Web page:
- Marie Fortier
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- Is it better to give a young infant (under 1 year) Infants’ Tylenol or Advil?
Is it better to give a young infant (under 1 year) Infants’ Tylenol or Advil?
Thanks to help from my pharmacist advisor, the answer to this question depends on why you want to give this medication to your baby. Is it because they will or have received a vaccine? Do they have a fever, or are they ailing?
For fever, Infants’ Tylenol (Atasol, Tempra, acetaminophen) and Advil (ibuprofen) work very well.
If your baby was just vaccinated and they have a big bump on their thigh, Tylenol will act better as an analgesic for acute pain than Infants’ Advil. You can also apply a cold compress. Why? Because the anti-inflammatory effect of Advil requires that they take the medication regularly for about three days to get the full effect. So don’t consider the anti-inflammatory aspect to treat your baby after a vaccine. You won’t often give them medication for that long of a period.
For pain, both Infants’ Tylenol and Advil are effective and pretty quick. Tylenol seems to act better for acute pain, but Advil is more effective over a longer period since its duration is up to 8 hours. If you want to soothe a baby’s pain after surgery, for example, Advil will be more appropriate. However, if you want to soothe their pain after jamming their finger, and it’s a bit swollen and bluish, Tylenol will be the first choice given the acute yet short-term pain.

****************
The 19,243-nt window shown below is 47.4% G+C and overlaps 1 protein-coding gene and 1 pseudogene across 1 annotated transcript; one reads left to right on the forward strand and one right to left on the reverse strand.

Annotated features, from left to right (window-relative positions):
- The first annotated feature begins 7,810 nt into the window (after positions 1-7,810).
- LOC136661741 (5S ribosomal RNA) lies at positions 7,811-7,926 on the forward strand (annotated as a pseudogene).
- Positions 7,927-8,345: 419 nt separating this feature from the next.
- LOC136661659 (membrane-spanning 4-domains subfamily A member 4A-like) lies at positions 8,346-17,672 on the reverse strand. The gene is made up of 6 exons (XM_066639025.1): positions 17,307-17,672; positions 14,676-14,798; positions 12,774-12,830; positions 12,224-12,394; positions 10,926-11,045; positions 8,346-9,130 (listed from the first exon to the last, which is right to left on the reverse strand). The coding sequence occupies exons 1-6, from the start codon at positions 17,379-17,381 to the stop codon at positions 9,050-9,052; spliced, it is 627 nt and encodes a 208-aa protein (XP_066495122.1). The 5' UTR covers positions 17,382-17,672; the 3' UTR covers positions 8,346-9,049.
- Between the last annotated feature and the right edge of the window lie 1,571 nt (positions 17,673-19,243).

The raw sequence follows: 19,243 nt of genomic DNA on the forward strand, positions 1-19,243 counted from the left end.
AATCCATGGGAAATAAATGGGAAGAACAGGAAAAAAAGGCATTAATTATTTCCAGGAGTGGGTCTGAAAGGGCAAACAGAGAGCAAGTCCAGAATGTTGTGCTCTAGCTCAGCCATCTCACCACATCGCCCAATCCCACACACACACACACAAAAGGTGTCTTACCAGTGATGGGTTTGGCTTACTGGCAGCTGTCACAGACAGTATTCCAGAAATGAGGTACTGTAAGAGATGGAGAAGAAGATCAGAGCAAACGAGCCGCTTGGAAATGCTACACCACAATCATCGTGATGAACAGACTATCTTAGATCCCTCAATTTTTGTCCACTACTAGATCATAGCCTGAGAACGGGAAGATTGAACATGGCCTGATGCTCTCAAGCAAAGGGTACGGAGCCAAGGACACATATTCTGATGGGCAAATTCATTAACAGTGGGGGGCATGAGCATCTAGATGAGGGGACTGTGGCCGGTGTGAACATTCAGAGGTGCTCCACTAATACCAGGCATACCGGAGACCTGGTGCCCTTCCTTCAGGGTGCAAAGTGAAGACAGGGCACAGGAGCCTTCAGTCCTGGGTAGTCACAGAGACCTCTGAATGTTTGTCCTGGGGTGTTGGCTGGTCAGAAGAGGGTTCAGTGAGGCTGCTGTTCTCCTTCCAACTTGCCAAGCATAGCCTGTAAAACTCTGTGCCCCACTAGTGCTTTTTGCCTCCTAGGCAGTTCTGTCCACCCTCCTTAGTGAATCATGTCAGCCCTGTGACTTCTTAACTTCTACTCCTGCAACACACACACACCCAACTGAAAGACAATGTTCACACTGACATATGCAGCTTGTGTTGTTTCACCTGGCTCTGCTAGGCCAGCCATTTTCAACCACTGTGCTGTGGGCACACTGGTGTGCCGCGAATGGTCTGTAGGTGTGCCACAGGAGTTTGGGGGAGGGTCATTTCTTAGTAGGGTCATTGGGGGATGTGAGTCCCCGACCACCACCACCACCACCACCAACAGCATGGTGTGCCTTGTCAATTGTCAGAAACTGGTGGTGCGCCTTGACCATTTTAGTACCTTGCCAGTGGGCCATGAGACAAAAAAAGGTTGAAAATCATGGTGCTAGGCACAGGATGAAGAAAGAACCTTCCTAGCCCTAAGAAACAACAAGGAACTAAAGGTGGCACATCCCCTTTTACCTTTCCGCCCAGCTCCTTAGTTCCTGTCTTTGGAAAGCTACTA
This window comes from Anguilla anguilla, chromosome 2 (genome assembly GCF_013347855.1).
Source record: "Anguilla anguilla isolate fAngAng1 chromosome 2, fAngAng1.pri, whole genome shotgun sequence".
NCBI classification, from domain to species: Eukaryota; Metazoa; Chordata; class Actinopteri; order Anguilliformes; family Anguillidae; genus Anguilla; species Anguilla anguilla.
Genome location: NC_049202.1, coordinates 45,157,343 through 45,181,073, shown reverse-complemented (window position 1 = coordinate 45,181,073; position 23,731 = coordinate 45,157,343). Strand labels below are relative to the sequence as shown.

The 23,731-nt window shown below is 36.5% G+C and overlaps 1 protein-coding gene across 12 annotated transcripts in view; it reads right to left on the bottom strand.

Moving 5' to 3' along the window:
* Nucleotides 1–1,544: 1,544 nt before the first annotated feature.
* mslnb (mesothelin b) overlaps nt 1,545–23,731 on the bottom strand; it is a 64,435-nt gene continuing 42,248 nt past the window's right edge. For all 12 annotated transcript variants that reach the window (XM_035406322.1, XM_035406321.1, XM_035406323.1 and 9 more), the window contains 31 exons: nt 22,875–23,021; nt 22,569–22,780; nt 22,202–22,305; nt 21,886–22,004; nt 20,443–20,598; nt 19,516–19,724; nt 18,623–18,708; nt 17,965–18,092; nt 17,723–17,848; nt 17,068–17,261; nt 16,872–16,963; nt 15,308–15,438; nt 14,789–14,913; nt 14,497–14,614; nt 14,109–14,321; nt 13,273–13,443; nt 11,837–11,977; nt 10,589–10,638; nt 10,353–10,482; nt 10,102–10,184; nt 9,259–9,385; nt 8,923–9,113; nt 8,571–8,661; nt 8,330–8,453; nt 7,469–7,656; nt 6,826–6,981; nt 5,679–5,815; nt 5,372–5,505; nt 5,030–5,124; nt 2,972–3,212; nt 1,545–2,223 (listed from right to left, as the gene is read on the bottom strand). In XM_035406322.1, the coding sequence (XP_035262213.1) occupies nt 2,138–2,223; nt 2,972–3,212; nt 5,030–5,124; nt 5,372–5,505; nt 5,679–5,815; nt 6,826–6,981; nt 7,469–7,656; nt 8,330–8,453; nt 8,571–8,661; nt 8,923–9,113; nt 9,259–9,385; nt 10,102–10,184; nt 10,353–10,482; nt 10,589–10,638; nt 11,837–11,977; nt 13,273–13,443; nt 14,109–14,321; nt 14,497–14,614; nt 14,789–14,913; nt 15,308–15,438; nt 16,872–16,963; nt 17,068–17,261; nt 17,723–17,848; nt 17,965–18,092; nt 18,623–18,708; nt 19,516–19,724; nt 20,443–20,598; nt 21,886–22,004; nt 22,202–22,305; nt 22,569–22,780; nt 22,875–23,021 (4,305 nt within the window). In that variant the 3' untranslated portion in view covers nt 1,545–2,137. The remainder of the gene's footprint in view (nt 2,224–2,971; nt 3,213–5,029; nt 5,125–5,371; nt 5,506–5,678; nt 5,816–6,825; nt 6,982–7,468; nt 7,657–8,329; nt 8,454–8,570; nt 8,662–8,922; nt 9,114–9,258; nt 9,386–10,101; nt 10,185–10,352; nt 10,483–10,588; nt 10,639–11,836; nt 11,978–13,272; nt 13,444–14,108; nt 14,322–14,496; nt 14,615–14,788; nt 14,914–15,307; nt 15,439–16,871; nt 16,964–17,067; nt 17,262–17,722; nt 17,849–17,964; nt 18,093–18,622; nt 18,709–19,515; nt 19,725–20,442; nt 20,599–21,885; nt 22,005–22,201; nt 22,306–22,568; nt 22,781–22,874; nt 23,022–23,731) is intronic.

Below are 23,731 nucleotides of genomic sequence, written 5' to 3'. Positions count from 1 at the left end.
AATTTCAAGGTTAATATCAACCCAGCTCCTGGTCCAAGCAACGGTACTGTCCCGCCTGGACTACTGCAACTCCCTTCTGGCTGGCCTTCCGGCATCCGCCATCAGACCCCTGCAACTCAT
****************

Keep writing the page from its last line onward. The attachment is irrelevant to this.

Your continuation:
Don’t forget always to base the dosage on your baby’s weight if they were recently weighed. If not, use their age. Follow the charts and manufacturer’s recommendations included in the packaging along with a tool to administer the dose precisely.
If a baby under three months of age has a fever, consult your doctor before giving them anything so any you don’t hide the fever’s symptoms during the medical evaluation.
Usually, you should use acetaminophen first when treating a young baby, and ibuprofen shouldn’t be given to a baby under six months of age unless advised to by a health professional specialising in pediatrics.
You now have information about when to use one medication or the other and don’t hesitate to ask your pharmacist if you have doubts.
The Baby Expert
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